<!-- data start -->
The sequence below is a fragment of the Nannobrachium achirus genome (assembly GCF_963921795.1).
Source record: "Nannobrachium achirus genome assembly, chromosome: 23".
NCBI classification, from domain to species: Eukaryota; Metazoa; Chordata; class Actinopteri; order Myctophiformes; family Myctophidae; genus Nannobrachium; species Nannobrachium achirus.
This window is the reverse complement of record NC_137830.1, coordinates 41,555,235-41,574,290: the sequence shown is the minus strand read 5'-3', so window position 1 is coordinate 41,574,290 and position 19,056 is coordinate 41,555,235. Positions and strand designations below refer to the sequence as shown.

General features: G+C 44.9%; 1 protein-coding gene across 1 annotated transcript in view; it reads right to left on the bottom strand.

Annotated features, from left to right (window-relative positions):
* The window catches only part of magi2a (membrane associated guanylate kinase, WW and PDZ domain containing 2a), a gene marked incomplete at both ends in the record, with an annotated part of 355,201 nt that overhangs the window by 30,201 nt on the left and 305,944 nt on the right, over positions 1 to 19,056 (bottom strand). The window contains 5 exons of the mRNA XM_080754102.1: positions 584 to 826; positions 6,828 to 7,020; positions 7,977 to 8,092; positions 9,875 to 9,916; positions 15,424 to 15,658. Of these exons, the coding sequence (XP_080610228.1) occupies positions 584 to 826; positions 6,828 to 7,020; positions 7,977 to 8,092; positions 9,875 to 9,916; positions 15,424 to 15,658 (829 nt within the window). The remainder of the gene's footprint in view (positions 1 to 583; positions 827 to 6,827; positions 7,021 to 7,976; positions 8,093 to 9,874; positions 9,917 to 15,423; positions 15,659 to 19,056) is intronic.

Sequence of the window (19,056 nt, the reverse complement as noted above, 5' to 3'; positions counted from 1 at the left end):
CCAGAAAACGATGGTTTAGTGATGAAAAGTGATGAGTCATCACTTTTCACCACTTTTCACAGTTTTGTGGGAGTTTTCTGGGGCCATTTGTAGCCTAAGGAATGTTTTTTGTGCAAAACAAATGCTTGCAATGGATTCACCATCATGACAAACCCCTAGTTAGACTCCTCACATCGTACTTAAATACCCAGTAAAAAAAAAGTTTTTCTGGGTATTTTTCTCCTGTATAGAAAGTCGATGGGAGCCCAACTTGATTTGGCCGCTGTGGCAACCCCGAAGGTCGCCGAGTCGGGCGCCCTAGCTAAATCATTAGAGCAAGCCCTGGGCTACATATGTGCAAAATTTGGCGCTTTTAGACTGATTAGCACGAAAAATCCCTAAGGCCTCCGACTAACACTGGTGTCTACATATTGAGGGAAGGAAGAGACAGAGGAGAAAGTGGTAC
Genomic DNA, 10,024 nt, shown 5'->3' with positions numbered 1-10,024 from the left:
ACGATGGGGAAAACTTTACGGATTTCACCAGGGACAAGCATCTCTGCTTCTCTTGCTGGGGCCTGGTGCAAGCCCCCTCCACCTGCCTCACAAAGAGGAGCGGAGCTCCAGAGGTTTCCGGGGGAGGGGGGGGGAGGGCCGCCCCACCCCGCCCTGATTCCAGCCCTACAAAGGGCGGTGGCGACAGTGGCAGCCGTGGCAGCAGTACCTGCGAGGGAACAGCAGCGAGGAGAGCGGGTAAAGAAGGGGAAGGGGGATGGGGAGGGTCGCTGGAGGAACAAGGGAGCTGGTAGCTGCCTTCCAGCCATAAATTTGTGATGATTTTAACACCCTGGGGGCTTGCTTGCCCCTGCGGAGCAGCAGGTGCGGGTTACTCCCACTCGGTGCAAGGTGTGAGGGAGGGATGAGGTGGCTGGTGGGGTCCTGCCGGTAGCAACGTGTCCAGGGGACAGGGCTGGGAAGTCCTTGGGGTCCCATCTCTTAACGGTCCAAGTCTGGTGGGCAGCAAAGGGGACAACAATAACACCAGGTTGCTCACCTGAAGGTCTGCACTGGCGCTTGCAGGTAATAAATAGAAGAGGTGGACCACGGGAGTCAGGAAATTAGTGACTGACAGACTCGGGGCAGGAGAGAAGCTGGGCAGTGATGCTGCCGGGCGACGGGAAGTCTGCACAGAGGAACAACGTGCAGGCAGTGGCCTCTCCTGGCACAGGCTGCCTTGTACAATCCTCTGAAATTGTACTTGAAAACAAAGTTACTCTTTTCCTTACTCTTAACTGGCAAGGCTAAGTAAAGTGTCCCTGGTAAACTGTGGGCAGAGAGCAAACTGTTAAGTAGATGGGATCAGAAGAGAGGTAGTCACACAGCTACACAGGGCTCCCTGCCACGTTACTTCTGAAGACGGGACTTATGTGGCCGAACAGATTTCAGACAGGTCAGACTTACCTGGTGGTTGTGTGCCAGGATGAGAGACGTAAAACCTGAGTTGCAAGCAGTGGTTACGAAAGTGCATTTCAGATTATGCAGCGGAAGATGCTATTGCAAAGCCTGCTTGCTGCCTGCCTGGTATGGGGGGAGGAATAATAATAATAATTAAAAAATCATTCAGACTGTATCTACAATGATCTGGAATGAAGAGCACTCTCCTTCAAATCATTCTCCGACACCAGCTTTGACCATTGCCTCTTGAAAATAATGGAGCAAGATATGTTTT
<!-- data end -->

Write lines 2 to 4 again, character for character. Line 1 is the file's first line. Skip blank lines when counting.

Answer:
Source record: "Nannobrachium achirus genome assembly, chromosome: 23".
NCBI classification, from domain to species: Eukaryota; Metazoa; Chordata; class Actinopteri; order Myctophiformes; family Myctophidae; genus Nannobrachium; species Nannobrachium achirus.
This window is the reverse complement of record NC_137830.1, coordinates 41,555,235-41,574,290: the sequence shown is the minus strand read 5'-3', so window position 1 is coordinate 41,574,290 and position 19,056 is coordinate 41,555,235. Positions and strand designations below refer to the sequence as shown.